The Structure of Leisure and Sport Provision in Great Britain

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The structure of leisure and sport provision in Great Britain

In this essay I am going to briefly discuss the history of leisure and fitness, going right back to its roots in the medieval period of the 500’s to the 1300’s. I will pass through different time scales on my way such as the pre-industrial times, the industrial revolution period, Victorian times and then eventually on to the modern day era, I will be looking at the way sport and leisure was back in each of these periods, outlining the changes that have been made during these times and looking to see how different leisure activities are now than they were back then. Through all periods I will highlight the most popular leisure activities of that generation. I will then very briefly outline the types of leisure activities that are on offer to people in today’s society and point out that it is not just sporting events that are classed as leisure activities. Keeping in line with modern day leisure I will discuss in detail the three major sectors in the leisure industry, these being the Public sector, the Voluntary sector and finally the Commercial sector. In these paragraphs I will outline the roles of each sector, the strengths and weaknesses of each sector, the role that politics and the government plays in various sectors and look to give illustrations of my explanations wherever possible. To conclude my essay I will put together a detailed paragraph highlighting how all three of the above mentioned sectors can work together to provide a greater service to the public in today’s society. I will do this by outlining the importance of ‘sector convergence’. During the medieval period (500 – 1300) sport and leisure activities consisted mainly of traditional folk games which were played by peasants. Tournaments would be linked in to military training for knights and nobles, who would serve for the royal family and their country. These activities would often involve animal baiting. (Dunning, 1999) The upper class on the other hand would play much more sophisticated games as they had more access to equipment and facilities due to their wealth. Usually these activities involved horses to participate or some form of hunting. If a peasant was ever considered reckless enough to emulate a sport that their masters undertook then they would be instantly punished by death. (Guttman, 1978) Women were also not encouraged to take part in any physical activity. There duty was seen to be housework and taking care of the family. During the pre-industrial times of 1500-1700 there was an intellectual and cultural movement that started in Italy and worked its way through Europe and eventually to Britain. This brought leisure activities such as; art, architecture, music, drama and dance all performed in theatres and on stage. This also brought about liberalism, which meant that people were more prone to drinking and gambling now and taking part in cruel sports such as ‘cock fighting’. After this came the industrial revolution (1750-1900’s), this led to profound social changes, as populations uprooted from small villages in the countryside to work in the factories in the major towns and cities. As a result of this there was very limited space for recreational activities and even if there was sufficient space, with people working twelve hour days, they just simply did not have the time to take part in any leisure activities. Owners of the factories feared that too much leisure time would allow their work force to get drunk and increase absenteeism. “Rise in population, poor housing, poverty, crime, increase in working hours all worked against leisure” (Torkildsen, 2005)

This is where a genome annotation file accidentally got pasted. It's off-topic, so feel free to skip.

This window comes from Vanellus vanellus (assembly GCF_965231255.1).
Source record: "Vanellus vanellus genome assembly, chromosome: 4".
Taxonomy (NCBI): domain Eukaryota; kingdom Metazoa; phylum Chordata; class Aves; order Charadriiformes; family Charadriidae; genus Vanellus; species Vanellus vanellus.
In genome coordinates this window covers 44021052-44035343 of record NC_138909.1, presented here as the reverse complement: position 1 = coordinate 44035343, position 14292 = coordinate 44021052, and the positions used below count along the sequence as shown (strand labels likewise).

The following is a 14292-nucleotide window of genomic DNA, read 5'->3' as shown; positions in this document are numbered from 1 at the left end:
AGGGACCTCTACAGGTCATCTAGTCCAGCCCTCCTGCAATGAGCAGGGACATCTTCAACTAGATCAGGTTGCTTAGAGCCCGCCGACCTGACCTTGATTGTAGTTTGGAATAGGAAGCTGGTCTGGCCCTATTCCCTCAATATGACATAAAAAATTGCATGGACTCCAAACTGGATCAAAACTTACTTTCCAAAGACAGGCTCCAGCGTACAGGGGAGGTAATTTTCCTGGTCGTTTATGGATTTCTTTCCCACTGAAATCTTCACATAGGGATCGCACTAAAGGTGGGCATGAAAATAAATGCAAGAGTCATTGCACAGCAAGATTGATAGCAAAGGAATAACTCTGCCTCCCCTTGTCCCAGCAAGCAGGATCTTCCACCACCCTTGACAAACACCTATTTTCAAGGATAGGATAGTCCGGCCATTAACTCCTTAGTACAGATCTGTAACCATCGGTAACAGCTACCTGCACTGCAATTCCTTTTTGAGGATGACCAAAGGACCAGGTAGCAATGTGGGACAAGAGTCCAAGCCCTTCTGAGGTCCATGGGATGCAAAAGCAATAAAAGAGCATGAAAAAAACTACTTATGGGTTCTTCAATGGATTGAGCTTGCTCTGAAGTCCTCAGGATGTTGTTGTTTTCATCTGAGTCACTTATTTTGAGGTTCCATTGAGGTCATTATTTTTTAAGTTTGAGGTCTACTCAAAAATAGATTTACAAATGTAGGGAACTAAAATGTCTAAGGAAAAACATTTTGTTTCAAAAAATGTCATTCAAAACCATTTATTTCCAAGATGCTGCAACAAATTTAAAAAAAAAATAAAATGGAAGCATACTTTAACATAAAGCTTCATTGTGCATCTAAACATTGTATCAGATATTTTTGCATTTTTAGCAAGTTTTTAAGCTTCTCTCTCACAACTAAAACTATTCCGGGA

Rational Recreation then had a massive impact on sport. It was seen to be a response to the appalling social conditions that had to be endured through the times of the industrial revolution. It was brought about by the Victorian middle class beliefs in self improvement, the two main acts that were regarded as...
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